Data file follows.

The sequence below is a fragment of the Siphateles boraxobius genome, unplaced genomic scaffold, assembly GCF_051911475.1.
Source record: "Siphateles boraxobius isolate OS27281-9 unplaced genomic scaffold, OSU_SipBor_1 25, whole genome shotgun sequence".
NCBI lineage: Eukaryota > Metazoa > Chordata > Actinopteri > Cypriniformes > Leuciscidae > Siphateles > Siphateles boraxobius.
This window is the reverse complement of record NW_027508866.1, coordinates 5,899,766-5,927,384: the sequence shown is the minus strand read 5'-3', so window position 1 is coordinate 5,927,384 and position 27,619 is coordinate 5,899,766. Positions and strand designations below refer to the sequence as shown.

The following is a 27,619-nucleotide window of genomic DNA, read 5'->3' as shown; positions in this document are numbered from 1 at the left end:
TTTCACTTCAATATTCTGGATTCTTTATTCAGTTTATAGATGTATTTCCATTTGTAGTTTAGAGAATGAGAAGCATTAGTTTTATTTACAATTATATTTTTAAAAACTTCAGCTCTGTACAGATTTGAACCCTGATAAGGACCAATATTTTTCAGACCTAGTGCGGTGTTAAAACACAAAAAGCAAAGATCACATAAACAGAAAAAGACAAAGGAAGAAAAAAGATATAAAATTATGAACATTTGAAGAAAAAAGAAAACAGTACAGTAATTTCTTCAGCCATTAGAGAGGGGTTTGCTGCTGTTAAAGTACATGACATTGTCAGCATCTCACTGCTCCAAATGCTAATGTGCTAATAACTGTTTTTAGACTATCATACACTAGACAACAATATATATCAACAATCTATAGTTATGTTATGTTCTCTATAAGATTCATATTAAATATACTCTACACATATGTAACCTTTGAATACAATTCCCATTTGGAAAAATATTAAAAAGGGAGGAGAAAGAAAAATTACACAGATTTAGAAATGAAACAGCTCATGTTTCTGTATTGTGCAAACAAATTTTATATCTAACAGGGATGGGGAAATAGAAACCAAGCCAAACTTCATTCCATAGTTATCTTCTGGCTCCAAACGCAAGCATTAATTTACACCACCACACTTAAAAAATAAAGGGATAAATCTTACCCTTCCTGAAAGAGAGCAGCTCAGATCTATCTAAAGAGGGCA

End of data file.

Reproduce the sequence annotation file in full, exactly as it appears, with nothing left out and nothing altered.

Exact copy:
The sequence below is a fragment of the Siphateles boraxobius genome, unplaced genomic scaffold, assembly GCF_051911475.1.
Source record: "Siphateles boraxobius isolate OS27281-9 unplaced genomic scaffold, OSU_SipBor_1 25, whole genome shotgun sequence".
NCBI lineage: Eukaryota > Metazoa > Chordata > Actinopteri > Cypriniformes > Leuciscidae > Siphateles > Siphateles boraxobius.
This window is the reverse complement of record NW_027508866.1, coordinates 5,899,766-5,927,384: the sequence shown is the minus strand read 5'-3', so window position 1 is coordinate 5,927,384 and position 27,619 is coordinate 5,899,766. Positions and strand designations below refer to the sequence as shown.

The following is a 27,619-nucleotide window of genomic DNA, read 5'->3' as shown; positions in this document are numbered from 1 at the left end:
TTTCACTTCAATATTCTGGATTCTTTATTCAGTTTATAGATGTATTTCCATTTGTAGTTTAGAGAATGAGAAGCATTAGTTTTATTTACAATTATATTTTTAAAAACTTCAGCTCTGTACAGATTTGAACCCTGATAAGGACCAATATTTTTCAGACCTAGTGCGGTGTTAAAACACAAAAAGCAAAGATCACATAAACAGAAAAAGACAAAGGAAGAAAAAAGATATAAAATTATGAACATTTGAAGAAAAAAGAAAACAGTACAGTAATTTCTTCAGCCATTAGAGAGGGGTTTGCTGCTGTTAAAGTACATGACATTGTCAGCATCTCACTGCTCCAAATGCTAATGTGCTAATAACTGTTTTTAGACTATCATACACTAGACAACAATATATATCAACAATCTATAGTTATGTTATGTTCTCTATAAGATTCATATTAAATATACTCTACACATATGTAACCTTTGAATACAATTCCCATTTGGAAAAATATTAAAAAGGGAGGAGAAAGAAAAATTACACAGATTTAGAAATGAAACAGCTCATGTTTCTGTATTGTGCAAACAAATTTTATATCTAACAGGGATGGGGAAATAGAAACCAAGCCAAACTTCATTCCATAGTTATCTTCTGGCTCCAAACGCAAGCATTAATTTACACCACCACACTTAAAAAATAAAGGGATAAATCTTACCCTTCCTGAAAGAGAGCAGCTCAGATCTATCTAAAGAGGGCA